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Inside the October 2010 print edition of Canadian Healthcare Technology:


Feature Report: Developments in teleahealth


Telepathology poised for rapid growth
“Faster, better and cheaper,” is the promise of a telepathology pilot network currently operating between Toronto’s University Health Network and a number of rural and northern Ontario hospitals.

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Proper credentials?
A web-based service is starting in Canada that will enable hospitals and other healthcare organizations to check the credentials of vendors who visit their sites. An added attraction: for healthcare providers, the service is free.

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Remote monitoring
Remote monitoring technologies are proving to be extremely useful, according to recent tests and trials. What’s needed now, however, are leaders willing to roll-out the technology in large-scale implementations.

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How green is eHealth?
A new program in Calgary is studying the environmental effects of eHealth. Not only do discarded computers contain hazardous materials, data centres consume more electricity than many may realize.

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Robotic helpers
The University of Toronto and Baycrest, a renowned seniors’ centre and hospital, have teamed up to develop robots that can assist the elderly, infirm and those with dementias. The helpers on wheels are being programmed to provide reminders and verbal cues.


PLUS news stories, analysis, and features and more.

 

Telepathology poised for rapid growth

By Paul Brent

“Faster, better and cheaper,” is the promise of a telepathology pilot network currently operating between Toronto’s University Health Network and a number of rural and northern Ontario hospitals.

The first such system of its kind in the province, the network links physicians in remote locations to UHN’s roster of 45 pathology specialists in real-time via the Internet, instantly transmitting digital images of tissue samples.

The goal of the network is to give physicians access to the resources of big-city hospitals, regardless of the size of their facilities.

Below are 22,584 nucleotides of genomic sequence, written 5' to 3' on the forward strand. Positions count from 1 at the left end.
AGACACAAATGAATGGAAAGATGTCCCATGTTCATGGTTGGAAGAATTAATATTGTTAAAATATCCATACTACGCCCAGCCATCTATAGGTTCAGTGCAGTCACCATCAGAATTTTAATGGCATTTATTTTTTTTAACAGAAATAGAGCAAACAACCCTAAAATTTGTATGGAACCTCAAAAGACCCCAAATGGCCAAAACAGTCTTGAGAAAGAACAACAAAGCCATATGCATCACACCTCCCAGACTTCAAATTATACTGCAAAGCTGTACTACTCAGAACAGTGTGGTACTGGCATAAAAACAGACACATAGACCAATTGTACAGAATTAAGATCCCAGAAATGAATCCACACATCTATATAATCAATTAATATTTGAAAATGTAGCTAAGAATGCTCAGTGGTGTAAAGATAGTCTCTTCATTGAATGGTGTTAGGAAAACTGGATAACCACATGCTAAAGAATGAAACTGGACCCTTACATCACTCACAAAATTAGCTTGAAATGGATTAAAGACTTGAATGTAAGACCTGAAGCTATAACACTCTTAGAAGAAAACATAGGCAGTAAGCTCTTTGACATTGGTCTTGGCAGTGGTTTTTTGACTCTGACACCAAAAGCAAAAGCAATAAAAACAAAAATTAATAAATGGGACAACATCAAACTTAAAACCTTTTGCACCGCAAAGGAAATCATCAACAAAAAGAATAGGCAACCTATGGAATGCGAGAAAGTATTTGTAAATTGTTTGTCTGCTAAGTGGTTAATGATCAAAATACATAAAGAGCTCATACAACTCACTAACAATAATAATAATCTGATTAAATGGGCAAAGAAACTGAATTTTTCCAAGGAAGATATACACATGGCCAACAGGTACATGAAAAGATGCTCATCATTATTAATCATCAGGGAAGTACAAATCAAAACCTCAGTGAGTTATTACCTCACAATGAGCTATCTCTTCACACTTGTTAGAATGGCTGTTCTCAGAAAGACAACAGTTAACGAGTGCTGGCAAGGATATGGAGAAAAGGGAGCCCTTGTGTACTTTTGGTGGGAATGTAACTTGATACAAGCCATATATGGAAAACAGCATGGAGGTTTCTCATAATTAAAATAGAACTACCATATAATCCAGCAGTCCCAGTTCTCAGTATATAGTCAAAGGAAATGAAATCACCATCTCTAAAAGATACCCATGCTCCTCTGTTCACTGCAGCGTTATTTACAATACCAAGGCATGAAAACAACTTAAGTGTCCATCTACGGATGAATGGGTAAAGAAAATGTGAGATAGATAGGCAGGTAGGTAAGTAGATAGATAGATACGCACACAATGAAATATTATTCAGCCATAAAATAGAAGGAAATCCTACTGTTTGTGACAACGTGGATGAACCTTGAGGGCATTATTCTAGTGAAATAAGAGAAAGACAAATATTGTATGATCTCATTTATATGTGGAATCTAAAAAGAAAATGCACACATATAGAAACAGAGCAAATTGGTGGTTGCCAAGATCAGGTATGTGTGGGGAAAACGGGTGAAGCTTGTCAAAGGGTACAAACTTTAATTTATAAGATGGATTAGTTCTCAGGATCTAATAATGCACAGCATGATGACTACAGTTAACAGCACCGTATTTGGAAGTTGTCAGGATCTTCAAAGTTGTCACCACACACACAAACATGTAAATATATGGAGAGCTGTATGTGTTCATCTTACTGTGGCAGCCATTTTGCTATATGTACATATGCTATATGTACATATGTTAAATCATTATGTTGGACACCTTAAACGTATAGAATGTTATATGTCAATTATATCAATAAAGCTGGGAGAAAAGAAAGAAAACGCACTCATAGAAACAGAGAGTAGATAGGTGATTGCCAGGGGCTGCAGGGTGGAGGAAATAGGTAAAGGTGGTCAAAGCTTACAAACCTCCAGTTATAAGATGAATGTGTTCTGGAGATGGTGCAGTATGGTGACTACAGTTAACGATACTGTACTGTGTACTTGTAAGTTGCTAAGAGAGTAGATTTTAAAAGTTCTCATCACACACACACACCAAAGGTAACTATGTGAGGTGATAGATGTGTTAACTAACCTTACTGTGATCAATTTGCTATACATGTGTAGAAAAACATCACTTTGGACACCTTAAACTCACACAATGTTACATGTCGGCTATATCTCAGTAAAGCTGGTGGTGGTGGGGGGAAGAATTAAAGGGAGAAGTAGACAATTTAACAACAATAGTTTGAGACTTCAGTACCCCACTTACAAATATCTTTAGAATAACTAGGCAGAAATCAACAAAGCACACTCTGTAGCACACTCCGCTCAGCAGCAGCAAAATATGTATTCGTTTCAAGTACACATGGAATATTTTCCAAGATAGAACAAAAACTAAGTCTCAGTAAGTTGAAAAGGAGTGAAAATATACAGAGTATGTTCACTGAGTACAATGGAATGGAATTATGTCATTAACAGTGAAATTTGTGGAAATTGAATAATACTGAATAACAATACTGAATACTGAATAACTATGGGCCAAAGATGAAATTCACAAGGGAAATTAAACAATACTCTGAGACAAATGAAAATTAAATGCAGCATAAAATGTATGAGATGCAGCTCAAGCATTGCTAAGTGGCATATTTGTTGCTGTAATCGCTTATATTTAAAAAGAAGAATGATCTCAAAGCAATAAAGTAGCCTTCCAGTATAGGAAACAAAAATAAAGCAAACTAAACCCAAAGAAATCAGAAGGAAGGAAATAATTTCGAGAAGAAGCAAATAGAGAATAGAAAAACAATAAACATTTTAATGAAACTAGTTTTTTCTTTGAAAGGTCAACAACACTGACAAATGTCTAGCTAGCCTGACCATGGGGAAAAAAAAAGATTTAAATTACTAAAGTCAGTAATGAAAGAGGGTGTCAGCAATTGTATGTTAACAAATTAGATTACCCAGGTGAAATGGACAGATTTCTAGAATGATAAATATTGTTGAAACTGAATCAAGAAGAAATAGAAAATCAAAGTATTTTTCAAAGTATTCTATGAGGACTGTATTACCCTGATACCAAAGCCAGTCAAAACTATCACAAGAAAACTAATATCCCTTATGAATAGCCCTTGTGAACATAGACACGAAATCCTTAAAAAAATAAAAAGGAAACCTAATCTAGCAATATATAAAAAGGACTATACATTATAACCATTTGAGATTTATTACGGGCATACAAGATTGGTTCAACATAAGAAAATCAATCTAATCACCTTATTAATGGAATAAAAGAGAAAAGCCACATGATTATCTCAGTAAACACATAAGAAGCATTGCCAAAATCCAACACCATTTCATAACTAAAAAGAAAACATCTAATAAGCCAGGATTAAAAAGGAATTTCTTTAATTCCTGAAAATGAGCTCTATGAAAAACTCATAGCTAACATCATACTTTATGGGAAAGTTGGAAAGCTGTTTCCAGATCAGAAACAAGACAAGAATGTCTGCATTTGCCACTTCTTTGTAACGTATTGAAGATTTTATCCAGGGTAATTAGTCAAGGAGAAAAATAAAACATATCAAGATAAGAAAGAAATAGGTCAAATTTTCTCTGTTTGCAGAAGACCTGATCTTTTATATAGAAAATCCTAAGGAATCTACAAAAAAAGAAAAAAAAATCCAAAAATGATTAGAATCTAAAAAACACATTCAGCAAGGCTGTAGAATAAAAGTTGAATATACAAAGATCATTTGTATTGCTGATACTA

“It is more than just about the technology,” said Dr. Sylvia Asa, medical director of the Laboratory Medicine Program and pathologist-in-chief at UHN, who stressed that patients are the immediate beneficiaries of the new network. “Faster, better, cheaper is what I like to say. We are getting samples faster, we are producing better results and it is actually cheaper for the people of Ontario.”

The project has been strongly supported by Canada Health Infoway, the provincial government’s OntarioBuys program and eHealth Ontario.

Telepathology promises to improve the current system, which often relies on a general pathologist who serves one or several remote hospitals and must often send off tissue samples from challenging cases to city laboratories.

With turnaround times of at least 48 hours, that makes intra-operative consultations all but impossible – meaning more patient visits and delays for critical treatment.

That’s no longer the case with telepathology, where consultations can be done in minutes. The telepathology program started modestly enough about five years ago as a way to better shift resources between the three facilities that comprise UHN (the Princess Margaret, Toronto General and Toronto Western hospitals). To date, almost 2,000 digital slides have passed through the system with about 10 percent coming from the northern hospitals, a percentage Dr. Asa expects to grow.

“As with any other technology, you start it for the most critical things,” she said. “We have been supporting intra-operative consultations where they need the answer immediately. But now that we are comfortable with the technology and we have it working well, we are hoping to do everything this way in the long term.”

Currently, the UHN-linked hospitals still send glass slides – those deemed not critical or urgent – south for specialist evaluation. “I’m dreaming of the day, which hopefully will not be too far down the road, when we won’t need to send slides all around the province,” said Dr. Asa. “That is a risk for everybody, it’s expensive and it slows everything down.”

The network now links the UHN to a dozen northern and rural hospitals. Three of them, in Timmins, Sault Ste. Marie and Kapuskasing, are linked 24 hours per day.